PureCircle Stevia Institute Presents New Research, Exhibits at the International Congress of Nutrition
PureCircle Stevia InstituteSM (PCSI) recently presented new stevia research in the areas of nutrition & health, ingredient & taste and agriculture at the International Union of Nutritional Sciences (IUNS) 21st International Congress of Nutrition (ICN) conference which took place from October 15 – 20, 2017 in Buenos Aires, Argentina. Held every four years, ICN is one of the largest international nutrition conferences, with an attendance of 4,000 nutrition and health professionals representing more than 100 countries.
Marcia Petit, Senior Global Innovation Manager at PureCircle, presented on the advantages of blending steviol glycosides (SGs) versus using individual SGs to replicate the taste of sugar and help achieve deeper reductions. Read the abstract (here)
Dr. Priscilla Samuel, Director of the PureCircle Stevia Institute and PureCircle Scientific & Regulatory Affairs highlighted recent consumer survey data collected across multiple countries about awareness of various sweeteners and sentiment about stevia, which was generally viewed more positively than artificial sweeteners. Read the abstract (here)
Scientists from PureCircle Stevia Institute and KeyGene presented research that showed for the first time the annotated, high-quality genome sequences of three stevia cultivars. This breakthrough provides a better understanding of key enzyme groups used by the stevia plant to produce steviol glycosides, and will enable acceleration of the traditional breeding of the stevia plant. Read the abstract (here) and press release (here)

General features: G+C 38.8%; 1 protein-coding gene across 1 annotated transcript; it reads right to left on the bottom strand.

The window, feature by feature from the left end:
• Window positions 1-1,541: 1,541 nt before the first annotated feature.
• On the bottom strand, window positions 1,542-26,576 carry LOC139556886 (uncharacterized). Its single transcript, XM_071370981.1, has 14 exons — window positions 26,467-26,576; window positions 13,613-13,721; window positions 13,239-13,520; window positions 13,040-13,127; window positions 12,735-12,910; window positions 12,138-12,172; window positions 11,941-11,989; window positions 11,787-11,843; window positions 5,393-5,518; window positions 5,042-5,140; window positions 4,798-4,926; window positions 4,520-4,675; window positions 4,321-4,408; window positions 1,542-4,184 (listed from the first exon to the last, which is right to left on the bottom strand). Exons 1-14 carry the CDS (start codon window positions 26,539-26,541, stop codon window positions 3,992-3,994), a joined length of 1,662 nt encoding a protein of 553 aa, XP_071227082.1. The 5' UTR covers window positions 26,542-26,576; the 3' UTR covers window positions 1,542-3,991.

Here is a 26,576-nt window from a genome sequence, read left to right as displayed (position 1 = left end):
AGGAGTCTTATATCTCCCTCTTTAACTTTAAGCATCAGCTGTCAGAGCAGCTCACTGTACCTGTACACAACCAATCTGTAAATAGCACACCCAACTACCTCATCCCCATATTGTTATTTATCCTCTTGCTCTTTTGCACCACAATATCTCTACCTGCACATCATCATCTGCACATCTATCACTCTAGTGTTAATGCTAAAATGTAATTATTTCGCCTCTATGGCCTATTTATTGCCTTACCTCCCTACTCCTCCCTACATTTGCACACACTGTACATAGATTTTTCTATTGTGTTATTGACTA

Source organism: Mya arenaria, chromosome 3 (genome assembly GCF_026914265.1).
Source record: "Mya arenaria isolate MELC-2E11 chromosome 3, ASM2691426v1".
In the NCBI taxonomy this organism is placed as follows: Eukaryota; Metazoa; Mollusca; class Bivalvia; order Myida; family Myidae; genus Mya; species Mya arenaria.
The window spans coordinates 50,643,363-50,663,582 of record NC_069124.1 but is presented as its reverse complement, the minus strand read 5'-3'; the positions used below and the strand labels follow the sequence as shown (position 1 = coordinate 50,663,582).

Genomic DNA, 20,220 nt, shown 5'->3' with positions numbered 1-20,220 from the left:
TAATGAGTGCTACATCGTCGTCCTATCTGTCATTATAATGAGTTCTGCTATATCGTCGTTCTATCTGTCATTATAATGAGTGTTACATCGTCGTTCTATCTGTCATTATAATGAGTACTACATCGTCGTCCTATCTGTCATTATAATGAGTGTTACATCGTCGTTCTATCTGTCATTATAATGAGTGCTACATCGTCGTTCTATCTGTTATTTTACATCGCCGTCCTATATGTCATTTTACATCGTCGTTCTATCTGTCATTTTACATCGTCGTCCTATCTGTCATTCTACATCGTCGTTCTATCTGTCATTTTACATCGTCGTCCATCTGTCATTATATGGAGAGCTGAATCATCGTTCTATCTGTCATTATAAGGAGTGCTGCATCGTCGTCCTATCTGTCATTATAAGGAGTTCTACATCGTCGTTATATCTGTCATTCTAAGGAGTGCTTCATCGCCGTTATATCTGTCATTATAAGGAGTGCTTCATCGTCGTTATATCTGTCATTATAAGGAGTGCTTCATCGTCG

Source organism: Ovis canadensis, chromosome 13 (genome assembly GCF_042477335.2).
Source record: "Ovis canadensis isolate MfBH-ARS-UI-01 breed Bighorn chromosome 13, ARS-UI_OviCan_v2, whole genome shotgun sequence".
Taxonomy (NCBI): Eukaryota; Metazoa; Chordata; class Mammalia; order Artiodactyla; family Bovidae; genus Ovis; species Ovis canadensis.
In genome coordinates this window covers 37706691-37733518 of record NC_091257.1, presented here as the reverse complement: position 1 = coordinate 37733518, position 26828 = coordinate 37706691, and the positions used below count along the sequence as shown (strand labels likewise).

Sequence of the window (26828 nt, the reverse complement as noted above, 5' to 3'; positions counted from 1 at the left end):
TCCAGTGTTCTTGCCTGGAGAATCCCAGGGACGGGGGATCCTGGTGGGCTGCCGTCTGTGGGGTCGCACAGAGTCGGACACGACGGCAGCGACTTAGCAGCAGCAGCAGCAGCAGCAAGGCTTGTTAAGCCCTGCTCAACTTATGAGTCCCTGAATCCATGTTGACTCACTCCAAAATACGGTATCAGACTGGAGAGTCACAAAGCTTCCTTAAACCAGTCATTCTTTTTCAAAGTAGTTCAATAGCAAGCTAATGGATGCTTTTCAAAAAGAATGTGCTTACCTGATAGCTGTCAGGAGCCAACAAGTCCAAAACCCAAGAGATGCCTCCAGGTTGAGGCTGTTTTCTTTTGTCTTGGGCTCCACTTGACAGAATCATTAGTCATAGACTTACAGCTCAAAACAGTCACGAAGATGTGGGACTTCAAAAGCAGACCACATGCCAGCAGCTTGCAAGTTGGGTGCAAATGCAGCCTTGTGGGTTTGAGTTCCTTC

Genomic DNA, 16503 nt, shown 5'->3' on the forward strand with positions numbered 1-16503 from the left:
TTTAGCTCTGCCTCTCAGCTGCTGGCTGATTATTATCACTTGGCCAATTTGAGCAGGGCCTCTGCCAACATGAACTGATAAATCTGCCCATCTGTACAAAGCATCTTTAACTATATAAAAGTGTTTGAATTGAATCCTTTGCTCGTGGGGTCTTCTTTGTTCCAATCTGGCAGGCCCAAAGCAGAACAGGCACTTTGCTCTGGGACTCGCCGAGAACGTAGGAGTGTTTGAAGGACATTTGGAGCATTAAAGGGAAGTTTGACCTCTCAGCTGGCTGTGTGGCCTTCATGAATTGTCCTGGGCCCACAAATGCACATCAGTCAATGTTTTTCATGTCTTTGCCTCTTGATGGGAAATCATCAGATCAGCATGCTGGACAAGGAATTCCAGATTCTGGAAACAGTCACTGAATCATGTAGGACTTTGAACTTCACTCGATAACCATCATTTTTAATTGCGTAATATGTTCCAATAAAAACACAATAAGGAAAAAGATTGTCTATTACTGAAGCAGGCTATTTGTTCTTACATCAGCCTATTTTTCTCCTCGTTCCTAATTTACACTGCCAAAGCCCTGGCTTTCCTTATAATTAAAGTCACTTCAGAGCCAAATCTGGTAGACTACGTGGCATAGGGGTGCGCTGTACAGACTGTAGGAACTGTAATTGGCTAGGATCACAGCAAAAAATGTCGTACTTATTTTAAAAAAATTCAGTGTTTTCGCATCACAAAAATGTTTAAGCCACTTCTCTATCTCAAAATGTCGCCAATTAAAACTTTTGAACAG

In addition to the posters and oral presentation, PCSI also had an exhibit booth at the conference, where attendees learned about the latest in stevia science, including a recent study on the naturality of high-purity stevia leaf extracts. In addition, they were able to taste stevia in food and beverage applications including no sugar added green iced tea and reduced sugar grapefruit-flavored water, no sugar added dark chocolate and no sugar added vanilla biscuits.
Given the current global obesity and diabetes epidemic, and public health recommendations to limit added sugar to less than 10% of total daily calories, there was a great deal of interest by attendees around stevia research and advances in the sensory science, since it is a natural-origin, zero-calorie sweetener that is safe to consume for the whole family.